Clinton is threatening GOP's grip on the South

September 27, 1992|By Paul West | Paul West,Staff Writer

VALDOSTA, Ga. -- Whizzing past the cotton fields of Georgia, Bill Clinton's bus caravan scatters seeds of a profound political change.

Barely five weeks before Election Day, the Democrat is leading President Bush or running even in most Southern states, polls show.

If those trends hold, historians may look back at this year as a watershed: the demise of the solid Republican South in presidential elections and the start of a new, highly competitive era in which this key part of the country is up for grabs.

Much more than regional bragging rights is at stake. The balance of national political power could conceivably be affected well into the next century.

The phenomenal winning streak that has kept the White House in Republican hands for all but four of the past 24 years was built on a foundation of unswerving Southern support.

Since 1972, Republicans have carried all 12 states, from Virginia to Texas, in every election except 1976, when Jimmy Carter, a Southerner, won most of them, and in 1980, when Mr. Carter took his own state of Georgia.

But this year, Mr. Clinton is heavily favored to win Arkansas, his See home state, and Tennessee, home of running mate Al Gore. He stands a surprisingly good chance of winning Georgia and Louisiana, which have not gone for a Democratic presidential candidate, other than Mr. Carter, since 1960.

Ahead in the polls

He also leads in North Carolina and Kentucky and, at least for now, is in a virtual dead heat in Texas, the president's adopted home state, and in Florida, another must-win state for Mr. Bush.

In the region as a whole, Mr. Clinton leads Mr. Bush by 50 percent to 42 percent, which nearly matches his 12-point lead nationwide, according to the latest Gallup Poll.

"We're competitive all across the South," Mr. Clinton declared last week in Columbus, Ga. "And we intend to press them."

If Mr. Clinton breaks the Republican lock on the South, he would all but guarantee himself the presidency, because his lead in key states elsewhere is as big or bigger.

Even if Mr. Bush winds up winning back much of the South, the Democrats have already scored a tactical victory by forcing him to divert time and money from the potentially decisive states of the Midwest to defend his Southern base.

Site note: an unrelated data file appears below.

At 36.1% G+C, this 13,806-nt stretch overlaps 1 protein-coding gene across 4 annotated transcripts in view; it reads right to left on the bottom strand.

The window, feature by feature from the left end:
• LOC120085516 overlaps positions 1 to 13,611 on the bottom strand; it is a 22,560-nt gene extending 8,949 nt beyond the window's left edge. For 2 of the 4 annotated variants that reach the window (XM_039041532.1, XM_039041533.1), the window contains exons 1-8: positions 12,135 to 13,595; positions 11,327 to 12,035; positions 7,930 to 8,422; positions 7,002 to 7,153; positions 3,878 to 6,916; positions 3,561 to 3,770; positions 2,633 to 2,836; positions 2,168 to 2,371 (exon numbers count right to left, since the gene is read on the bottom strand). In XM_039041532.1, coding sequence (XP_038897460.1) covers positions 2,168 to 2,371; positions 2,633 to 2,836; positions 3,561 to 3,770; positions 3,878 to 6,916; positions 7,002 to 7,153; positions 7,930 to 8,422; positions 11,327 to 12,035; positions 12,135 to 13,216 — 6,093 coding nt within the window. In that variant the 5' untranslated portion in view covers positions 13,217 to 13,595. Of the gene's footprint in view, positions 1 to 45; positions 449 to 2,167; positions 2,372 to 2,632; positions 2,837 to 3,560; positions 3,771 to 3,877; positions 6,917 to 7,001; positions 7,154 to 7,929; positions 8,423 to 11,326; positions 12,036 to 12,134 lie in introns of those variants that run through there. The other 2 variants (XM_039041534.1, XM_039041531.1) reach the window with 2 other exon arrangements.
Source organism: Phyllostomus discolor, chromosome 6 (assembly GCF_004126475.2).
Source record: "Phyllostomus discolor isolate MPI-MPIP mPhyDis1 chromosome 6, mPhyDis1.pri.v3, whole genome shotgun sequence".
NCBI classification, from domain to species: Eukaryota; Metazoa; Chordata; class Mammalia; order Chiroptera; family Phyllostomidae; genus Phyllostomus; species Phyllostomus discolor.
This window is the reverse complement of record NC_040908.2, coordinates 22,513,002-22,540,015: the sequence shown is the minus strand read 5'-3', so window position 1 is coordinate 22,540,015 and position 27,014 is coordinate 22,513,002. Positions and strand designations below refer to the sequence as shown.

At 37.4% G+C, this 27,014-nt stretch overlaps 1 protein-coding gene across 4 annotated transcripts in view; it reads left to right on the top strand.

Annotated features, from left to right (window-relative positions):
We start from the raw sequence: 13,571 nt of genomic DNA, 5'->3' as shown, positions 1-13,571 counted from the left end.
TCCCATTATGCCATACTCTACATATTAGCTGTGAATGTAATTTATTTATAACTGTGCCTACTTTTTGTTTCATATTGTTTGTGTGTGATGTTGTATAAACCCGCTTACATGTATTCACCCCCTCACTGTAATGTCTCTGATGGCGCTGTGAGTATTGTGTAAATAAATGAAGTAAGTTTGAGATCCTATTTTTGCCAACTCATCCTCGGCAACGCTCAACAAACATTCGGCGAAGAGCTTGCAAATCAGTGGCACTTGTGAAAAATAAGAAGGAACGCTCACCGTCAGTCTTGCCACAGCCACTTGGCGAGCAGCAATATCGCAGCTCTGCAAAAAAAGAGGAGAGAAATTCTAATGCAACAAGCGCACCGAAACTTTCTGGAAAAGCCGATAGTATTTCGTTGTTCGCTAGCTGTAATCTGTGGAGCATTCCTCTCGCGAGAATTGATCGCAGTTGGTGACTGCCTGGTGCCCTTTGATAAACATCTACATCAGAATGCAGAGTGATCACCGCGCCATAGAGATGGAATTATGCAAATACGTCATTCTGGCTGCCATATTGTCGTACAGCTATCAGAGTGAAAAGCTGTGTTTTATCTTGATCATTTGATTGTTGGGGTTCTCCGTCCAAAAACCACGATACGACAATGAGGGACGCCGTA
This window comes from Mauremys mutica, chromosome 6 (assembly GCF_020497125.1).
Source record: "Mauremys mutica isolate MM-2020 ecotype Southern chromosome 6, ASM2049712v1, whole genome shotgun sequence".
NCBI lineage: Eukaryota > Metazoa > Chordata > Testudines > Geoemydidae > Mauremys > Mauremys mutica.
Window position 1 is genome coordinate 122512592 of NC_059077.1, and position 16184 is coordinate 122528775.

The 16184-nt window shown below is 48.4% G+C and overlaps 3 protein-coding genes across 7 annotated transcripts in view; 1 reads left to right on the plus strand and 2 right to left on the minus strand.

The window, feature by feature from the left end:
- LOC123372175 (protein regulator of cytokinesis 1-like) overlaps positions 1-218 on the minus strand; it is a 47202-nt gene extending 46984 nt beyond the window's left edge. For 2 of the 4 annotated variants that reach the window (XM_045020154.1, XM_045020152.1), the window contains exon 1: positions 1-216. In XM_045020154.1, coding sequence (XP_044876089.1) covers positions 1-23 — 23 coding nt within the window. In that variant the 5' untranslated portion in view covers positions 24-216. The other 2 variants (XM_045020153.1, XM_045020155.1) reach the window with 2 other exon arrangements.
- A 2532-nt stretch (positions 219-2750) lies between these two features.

Just last week, Mr. Bush was campaigning in Mississippi, which he won by more than 20 points in 1988, and this week is expected to return to Florida, which should have been locked up for him by now.

The Bush campaign has also had to pour money into television advertising in Georgia, Louisiana, Kentucky and North Carolina -- all states where Mr. Bush's margin of victory four years ago outpaced his victory margin nationwide.

Clinton's strategy

The tight race down South stems in part from the Democratic ticket's Southern roots and a long-running effort, in which Mr. Clinton has played a central part, to make the national Democratic Party more acceptable to Southern whites.

Since winning the nomination, he has also managed to mute elements of his party's coalition, such as organized labor, which are anathema to the Southern conservatives who have defected to the Republicans during the past three decades.

"You have to give Clinton credit. He shut Jesse Jackson up," says Tommy Thomas, a Pensacola, Fla., car dealer and former chairman of the state Republican Party. "These white folks down here haven't figured out that the blacks will have a big say-so if Clinton's elected."

But the fight in the South is even more a function of Mr. Bush's political failures, which have cast serious doubt on the Republican Party's long-standing goal of becoming the majority party in the region.

Recent polls in several Southern states show that white voters under the age of 45 have been drifting away from the Republicans, and that Democrats have achieved parity among the newest members of the electorate, those ages 18 to 24.

Bush's tactical errors

"George Bush has basically frittered away a great deal of the advantage that the Republicans had," said Earl Black, co-author of "The Vital South: How Presidents Are Elected" and a political scientist at the University of South Carolina.

"He didn't take actions during his term that would have provided a real payoff for the Republican base," which is almost exclusively white and generally conservative.

Many Southern backers of Ronald Reagan who supported Mr. Bush in 1988 are still furious that the president broke his no-tax-increase pledge and signed into law a civil rights measure he previously denounced as a quota bill.

Meantime, the harsh rhetoric of last month's Republican convention, aimed at luring those conservatives back, seems to have turned off another key element of the 1988 Bush coalition -- moderate suburbanites who lack strong ties to either party, a group widely seen as the swing vote in this year's election, both in the South and elsewhere.

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